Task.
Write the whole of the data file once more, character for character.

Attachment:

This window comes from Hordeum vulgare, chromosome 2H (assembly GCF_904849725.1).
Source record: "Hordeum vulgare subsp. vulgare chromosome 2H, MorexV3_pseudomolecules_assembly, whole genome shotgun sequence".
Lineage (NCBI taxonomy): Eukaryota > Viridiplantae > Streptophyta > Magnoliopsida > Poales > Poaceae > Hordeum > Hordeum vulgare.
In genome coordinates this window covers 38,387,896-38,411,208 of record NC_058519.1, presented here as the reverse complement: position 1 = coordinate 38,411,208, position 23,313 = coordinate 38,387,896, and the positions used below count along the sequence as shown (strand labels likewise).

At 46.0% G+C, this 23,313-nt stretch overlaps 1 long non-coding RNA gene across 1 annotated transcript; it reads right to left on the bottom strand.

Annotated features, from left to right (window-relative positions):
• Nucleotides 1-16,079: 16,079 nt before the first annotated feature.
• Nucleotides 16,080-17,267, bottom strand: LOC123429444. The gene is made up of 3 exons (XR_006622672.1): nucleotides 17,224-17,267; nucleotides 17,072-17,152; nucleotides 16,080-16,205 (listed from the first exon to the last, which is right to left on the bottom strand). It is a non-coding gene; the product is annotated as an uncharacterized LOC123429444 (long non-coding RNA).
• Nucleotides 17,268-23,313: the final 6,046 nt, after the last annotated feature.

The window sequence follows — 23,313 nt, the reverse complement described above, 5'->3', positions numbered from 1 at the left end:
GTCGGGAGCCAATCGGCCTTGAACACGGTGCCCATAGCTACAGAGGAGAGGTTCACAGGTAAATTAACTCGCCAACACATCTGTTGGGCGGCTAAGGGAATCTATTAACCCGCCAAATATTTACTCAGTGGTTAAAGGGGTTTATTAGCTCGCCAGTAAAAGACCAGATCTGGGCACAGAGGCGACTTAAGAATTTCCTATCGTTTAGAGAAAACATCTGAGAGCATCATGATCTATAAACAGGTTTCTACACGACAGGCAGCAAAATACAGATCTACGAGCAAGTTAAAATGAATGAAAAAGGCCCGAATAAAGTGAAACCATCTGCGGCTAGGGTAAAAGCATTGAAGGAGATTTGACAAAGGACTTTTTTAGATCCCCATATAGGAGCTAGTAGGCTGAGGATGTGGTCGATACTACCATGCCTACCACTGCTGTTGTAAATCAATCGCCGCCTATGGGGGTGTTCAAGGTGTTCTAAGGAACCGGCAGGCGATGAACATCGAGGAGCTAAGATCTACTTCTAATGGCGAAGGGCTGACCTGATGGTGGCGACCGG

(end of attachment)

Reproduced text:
This window comes from Hordeum vulgare, chromosome 2H (assembly GCF_904849725.1).
Source record: "Hordeum vulgare subsp. vulgare chromosome 2H, MorexV3_pseudomolecules_assembly, whole genome shotgun sequence".
Lineage (NCBI taxonomy): Eukaryota > Viridiplantae > Streptophyta > Magnoliopsida > Poales > Poaceae > Hordeum > Hordeum vulgare.
In genome coordinates this window covers 38,387,896-38,411,208 of record NC_058519.1, presented here as the reverse complement: position 1 = coordinate 38,411,208, position 23,313 = coordinate 38,387,896, and the positions used below count along the sequence as shown (strand labels likewise).

At 46.0% G+C, this 23,313-nt stretch overlaps 1 long non-coding RNA gene across 1 annotated transcript; it reads right to left on the bottom strand.

Annotated features, from left to right (window-relative positions):
• Nucleotides 1-16,079: 16,079 nt before the first annotated feature.
• Nucleotides 16,080-17,267, bottom strand: LOC123429444. The gene is made up of 3 exons (XR_006622672.1): nucleotides 17,224-17,267; nucleotides 17,072-17,152; nucleotides 16,080-16,205 (listed from the first exon to the last, which is right to left on the bottom strand). It is a non-coding gene; the product is annotated as an uncharacterized LOC123429444 (long non-coding RNA).
• Nucleotides 17,268-23,313: the final 6,046 nt, after the last annotated feature.

The window sequence follows — 23,313 nt, the reverse complement described above, 5'->3', positions numbered from 1 at the left end:
GTCGGGAGCCAATCGGCCTTGAACACGGTGCCCATAGCTACAGAGGAGAGGTTCACAGGTAAATTAACTCGCCAACACATCTGTTGGGCGGCTAAGGGAATCTATTAACCCGCCAAATATTTACTCAGTGGTTAAAGGGGTTTATTAGCTCGCCAGTAAAAGACCAGATCTGGGCACAGAGGCGACTTAAGAATTTCCTATCGTTTAGAGAAAACATCTGAGAGCATCATGATCTATAAACAGGTTTCTACACGACAGGCAGCAAAATACAGATCTACGAGCAAGTTAAAATGAATGAAAAAGGCCCGAATAAAGTGAAACCATCTGCGGCTAGGGTAAAAGCATTGAAGGAGATTTGACAAAGGACTTTTTTAGATCCCCATATAGGAGCTAGTAGGCTGAGGATGTGGTCGATACTACCATGCCTACCACTGCTGTTGTAAATCAATCGCCGCCTATGGGGGTGTTCAAGGTGTTCTAAGGAACCGGCAGGCGATGAACATCGAGGAGCTAAGATCTACTTCTAATGGCGAAGGGCTGACCTGATGGTGGCGACCGG